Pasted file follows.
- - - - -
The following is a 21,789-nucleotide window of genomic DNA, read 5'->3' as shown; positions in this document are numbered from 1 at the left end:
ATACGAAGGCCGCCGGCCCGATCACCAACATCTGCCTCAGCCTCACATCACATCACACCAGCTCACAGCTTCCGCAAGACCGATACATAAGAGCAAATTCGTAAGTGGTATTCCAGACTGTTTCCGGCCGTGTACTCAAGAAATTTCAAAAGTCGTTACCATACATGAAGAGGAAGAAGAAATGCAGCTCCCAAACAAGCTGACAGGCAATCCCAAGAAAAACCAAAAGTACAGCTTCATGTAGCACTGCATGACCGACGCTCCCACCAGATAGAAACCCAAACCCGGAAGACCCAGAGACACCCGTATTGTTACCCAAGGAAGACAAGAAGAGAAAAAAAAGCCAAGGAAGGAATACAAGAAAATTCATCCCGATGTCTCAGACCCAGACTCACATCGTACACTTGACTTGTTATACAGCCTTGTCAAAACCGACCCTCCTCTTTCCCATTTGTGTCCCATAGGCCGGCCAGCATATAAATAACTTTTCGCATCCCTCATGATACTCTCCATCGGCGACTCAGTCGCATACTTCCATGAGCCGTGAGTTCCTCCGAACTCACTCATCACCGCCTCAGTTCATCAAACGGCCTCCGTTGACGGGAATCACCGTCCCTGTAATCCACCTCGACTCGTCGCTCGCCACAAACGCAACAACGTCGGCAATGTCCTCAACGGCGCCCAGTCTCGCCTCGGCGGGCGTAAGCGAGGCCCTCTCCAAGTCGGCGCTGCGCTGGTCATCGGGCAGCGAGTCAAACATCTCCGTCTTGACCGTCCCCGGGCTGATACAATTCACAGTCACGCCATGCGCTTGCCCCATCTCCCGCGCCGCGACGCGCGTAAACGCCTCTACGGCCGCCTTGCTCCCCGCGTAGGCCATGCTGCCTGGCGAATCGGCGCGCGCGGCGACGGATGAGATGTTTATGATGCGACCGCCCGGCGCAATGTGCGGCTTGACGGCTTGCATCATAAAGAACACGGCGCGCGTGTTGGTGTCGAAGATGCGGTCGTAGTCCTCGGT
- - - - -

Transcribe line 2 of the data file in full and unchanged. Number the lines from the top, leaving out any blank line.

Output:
ATACGAAGGCCGCCGGCCCGATCACCAACATCTGCCTCAGCCTCACATCACATCACACCAGCTCACAGCTTCCGCAAGACCGATACATAAGAGCAAATTCGTAAGTGGTATTCCAGACTGTTTCCGGCCGTGTACTCAAGAAATTTCAAAAGTCGTTACCATACATGAAGAGGAAGAAGAAATGCAGCTCCCAAACAAGCTGACAGGCAATCCCAAGAAAAACCAAAAGTACAGCTTCATGTAGCACTGCATGACCGACGCTCCCACCAGATAGAAACCCAAACCCGGAAGACCCAGAGACACCCGTATTGTTACCCAAGGAAGACAAGAAGAGAAAAAAAAGCCAAGGAAGGAATACAAGAAAATTCATCCCGATGTCTCAGACCCAGACTCACATCGTACACTTGACTTGTTATACAGCCTTGTCAAAACCGACCCTCCTCTTTCCCATTTGTGTCCCATAGGCCGGCCAGCATATAAATAACTTTTCGCATCCCTCATGATACTCTCCATCGGCGACTCAGTCGCATACTTCCATGAGCCGTGAGTTCCTCCGAACTCACTCATCACCGCCTCAGTTCATCAAACGGCCTCCGTTGACGGGAATCACCGTCCCTGTAATCCACCTCGACTCGTCGCTCGCCACAAACGCAACAACGTCGGCAATGTCCTCAACGGCGCCCAGTCTCGCCTCGGCGGGCGTAAGCGAGGCCCTCTCCAAGTCGGCGCTGCGCTGGTCATCGGGCAGCGAGTCAAACATCTCCGTCTTGACCGTCCCCGGGCTGATACAATTCACAGTCACGCCATGCGCTTGCCCCATCTCCCGCGCCGCGACGCGCGTAAACGCCTCTACGGCCGCCTTGCTCCCCGCGTAGGCCATGCTGCCTGGCGAATCGGCGCGCGCGGCGACGGATGAGATGTTTATGATGCGACCGCCCGGCGCAATGTGCGGCTTGACGGCTTGCATCATAAAGAACACGGCGCGCGTGTTGGTGTCGAAGATGCGGTCGTAGTCCTCGGT